I can spend my whole life listening to only Michael Jackson's music. xP I have been listening to his songs almost all day and everyday for months already. Perhaps, it's because I miss him just a little toooooo much. ^^" To be honest, I am always like that from time to time since I became his fan.
Seriously, I am fascinated and spellbound by his vocals. I absolutely adore his voice either when he sings or talks. I love his low-pitched voice when he talks and every pitches he uses when he sings. In addition, when he sings, he amazingly delivers every different emotions through the music. I can always feel what he sends out from the way he sings, either love, happiness, sexiness, sadness, pain, angriness and every other existing emotions in human. He becomes one with the music and express every possible emotions incredibly well that it touches deeply in my soul. He is beyond phenomenal that I am profoundly addicted to him and can never find my way out of it. ^^
I found the compilations of his live vocals and I love to share them here. It's simply beautiful just like an angel sings. Tears in my eyes again when I watch these videos. T-T
An interesting analysis on Michael's vocal ranges from low to high notes. Amazing!
Now I wanna add the quotes that mentioning Michael's vocal abilities. Here you go!
1. "There's only one singer that I know as good as or better than myself, and that is Michael Jackson." (Frank Sinatra)
2. "Working with Michael Jackson's voice is like fine-tuning a Ferrari. He's the greatest male singer I've ever worked with." (Seth Riggs)
3. "There is a reason his songs are rarely covered and it is that most of them are excrutiatingly hard to sing. Ask any singer. He has a range that almost no other male singer could rival and a timbre that is entirely unique. Add to that exquisite control and speed and an ability to make any song his own and you have a genius vocalist."
4. "What Michael Jackson doesn't do is belt and most people think that belting is what makes a singer great. Michael did as a kid and grew out of it. He's more interested in using his voice as an instrument and in bringing different emotions to a song."
5. "He takes those lyrics, and he goes inside them in such a way...that if you're a vocalist, you study Michael Jackson. It's mandatory." (Jill Scott)
6. "One of the key elements of his style is how he uses his voice as an instrument. His signature grunts "ugh," "ah" and all that are rhythmic things that guitar players or drummers usually do. He's one of the most rhythmic singers ever Prince emulated James Brown a lot more, but Michael Jackson approximated it more naturally.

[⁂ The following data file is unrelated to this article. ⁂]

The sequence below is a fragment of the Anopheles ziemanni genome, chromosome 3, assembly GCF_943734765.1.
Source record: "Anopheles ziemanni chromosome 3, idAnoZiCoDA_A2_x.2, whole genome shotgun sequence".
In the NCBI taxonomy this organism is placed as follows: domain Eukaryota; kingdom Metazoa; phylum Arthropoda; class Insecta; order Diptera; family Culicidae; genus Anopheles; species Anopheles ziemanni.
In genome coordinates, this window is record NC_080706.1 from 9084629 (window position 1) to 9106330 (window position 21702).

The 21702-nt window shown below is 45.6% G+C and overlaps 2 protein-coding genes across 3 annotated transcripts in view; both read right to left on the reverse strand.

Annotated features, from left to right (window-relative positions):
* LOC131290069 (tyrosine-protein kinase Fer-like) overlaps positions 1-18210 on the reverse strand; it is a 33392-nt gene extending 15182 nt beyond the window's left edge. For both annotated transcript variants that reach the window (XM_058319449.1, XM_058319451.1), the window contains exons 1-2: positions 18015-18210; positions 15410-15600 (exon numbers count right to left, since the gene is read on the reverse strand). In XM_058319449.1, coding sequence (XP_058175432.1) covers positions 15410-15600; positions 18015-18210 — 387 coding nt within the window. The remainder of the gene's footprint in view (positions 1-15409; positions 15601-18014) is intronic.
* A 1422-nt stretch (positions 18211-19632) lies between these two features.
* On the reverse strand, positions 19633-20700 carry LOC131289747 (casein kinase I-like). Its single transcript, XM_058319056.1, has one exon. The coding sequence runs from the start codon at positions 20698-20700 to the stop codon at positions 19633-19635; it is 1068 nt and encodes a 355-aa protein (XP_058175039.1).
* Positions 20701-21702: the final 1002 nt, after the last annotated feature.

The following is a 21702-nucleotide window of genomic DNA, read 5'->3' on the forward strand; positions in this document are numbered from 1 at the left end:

And he has insane range. I can sing pretty high, but I had to drop "Beat It" a half step when I sang it. He sings this incredibly high note I think it's a high C or even a high C-sharp, which no one can hit on "Beat It," as well as "Billie Jean" and "Thriller." What people don't realize is that he can go pretty deep too. You hear that on "Burn This Disco Out," on Off the Wall he goes deep into his range, which blows me away.
Think about it: On "Beat It," you had an R&B singer doing a full-on rock song with Eddie Van Halen. Or the intro on "Man in the Mirror": He's got this reverb in his voice, and any time he goes "uh!" it goes for miles. To me, that's up there with some Brian Eno shit. That's how far out there it is." (Patrick Stump of Fall Out Boy)
7. "When most people think Michael is singing falsetto, he's not; the singing is all connected. That's testament to Michael's prowess as a vocalist."
8. "An odd thing about Michael Jackson is that he has a totally spectacular voice but he doesn't feel the need to amaze us with it. At all. His favorite technique for conveying passion is to choke off his words. On dance songs he makes his voice as hard and compact as the percussion, reducing himself to icy shards and chilly wails. And when he lets loose with dazzling gospel-like displays, he undermixes these displays, letting them play in the background while drumbeats or simpler vocals take the spotlight. Or he'll just put whispers in the front of the mix, while scaling heights in the distance." (Frank Kogan [music critic at The Villiage Voice, 2001])